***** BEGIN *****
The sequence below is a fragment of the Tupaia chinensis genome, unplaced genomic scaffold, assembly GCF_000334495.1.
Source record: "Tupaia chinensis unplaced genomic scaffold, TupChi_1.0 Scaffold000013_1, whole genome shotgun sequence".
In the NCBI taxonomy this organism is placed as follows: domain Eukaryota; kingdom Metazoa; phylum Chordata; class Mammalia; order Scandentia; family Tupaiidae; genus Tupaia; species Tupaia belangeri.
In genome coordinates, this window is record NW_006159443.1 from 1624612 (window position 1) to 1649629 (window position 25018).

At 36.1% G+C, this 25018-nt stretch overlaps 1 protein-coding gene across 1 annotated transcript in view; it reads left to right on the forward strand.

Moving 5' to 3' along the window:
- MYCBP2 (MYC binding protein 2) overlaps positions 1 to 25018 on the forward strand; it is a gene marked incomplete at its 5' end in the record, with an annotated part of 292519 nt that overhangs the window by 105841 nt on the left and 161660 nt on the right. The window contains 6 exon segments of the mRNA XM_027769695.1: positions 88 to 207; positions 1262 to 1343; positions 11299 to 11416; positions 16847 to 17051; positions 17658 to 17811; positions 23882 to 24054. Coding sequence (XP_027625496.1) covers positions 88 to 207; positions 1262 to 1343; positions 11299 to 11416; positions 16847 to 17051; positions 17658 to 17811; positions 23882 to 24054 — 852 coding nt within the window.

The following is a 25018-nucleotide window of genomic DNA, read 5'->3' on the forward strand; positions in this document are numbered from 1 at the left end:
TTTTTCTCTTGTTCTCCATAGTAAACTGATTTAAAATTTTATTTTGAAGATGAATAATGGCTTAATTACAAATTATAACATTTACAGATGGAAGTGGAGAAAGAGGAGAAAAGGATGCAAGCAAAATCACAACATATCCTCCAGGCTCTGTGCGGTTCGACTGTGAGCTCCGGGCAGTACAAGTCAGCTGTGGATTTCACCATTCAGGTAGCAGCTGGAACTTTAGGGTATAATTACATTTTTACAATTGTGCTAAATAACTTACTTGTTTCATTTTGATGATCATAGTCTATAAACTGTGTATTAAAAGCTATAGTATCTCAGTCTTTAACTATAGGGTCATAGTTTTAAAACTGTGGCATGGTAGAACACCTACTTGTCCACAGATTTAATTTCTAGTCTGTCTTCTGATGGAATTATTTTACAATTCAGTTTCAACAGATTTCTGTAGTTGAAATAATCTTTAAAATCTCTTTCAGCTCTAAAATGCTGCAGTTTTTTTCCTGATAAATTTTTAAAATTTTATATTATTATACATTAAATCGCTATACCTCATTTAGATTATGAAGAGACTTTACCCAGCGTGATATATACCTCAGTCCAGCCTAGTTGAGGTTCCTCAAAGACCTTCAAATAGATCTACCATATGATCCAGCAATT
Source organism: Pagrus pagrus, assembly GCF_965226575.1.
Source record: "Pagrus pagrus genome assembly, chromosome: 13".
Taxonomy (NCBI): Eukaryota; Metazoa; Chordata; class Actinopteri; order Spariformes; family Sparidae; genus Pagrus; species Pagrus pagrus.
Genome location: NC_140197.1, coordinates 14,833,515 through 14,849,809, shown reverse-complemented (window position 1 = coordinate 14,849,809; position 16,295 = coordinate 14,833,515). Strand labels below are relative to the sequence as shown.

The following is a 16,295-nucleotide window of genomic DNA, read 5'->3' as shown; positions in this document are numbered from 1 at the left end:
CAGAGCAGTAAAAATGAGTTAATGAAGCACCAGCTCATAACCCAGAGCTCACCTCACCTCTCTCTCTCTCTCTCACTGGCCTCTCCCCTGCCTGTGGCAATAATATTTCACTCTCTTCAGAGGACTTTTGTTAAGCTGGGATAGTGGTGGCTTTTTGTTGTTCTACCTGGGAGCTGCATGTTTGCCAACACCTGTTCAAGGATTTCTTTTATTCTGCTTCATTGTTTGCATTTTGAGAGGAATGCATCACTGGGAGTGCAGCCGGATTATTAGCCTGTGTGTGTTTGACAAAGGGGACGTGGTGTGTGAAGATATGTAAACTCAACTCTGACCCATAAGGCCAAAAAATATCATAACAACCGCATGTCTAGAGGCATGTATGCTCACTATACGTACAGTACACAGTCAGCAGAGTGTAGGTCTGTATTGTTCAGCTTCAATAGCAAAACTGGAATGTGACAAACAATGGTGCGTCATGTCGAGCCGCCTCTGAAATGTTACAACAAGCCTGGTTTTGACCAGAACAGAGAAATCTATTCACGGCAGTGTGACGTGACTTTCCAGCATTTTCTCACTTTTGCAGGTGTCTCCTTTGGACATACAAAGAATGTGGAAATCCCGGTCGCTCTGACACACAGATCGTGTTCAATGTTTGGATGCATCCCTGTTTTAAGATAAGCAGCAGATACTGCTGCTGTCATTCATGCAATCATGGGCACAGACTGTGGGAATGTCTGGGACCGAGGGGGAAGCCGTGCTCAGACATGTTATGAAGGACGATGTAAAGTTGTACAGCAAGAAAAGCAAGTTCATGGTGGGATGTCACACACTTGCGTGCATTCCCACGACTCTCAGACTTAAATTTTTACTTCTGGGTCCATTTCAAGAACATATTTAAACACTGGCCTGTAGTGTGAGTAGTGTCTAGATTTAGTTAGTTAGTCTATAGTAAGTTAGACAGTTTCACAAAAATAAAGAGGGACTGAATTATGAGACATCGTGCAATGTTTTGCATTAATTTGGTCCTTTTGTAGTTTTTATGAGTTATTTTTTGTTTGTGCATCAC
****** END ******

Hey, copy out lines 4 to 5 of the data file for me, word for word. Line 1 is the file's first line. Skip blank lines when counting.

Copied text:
In genome coordinates, this window is record NW_006159443.1 from 1624612 (window position 1) to 1649629 (window position 25018).

At 36.1% G+C, this 25018-nt stretch overlaps 1 protein-coding gene across 1 annotated transcript in view; it reads left to right on the forward strand.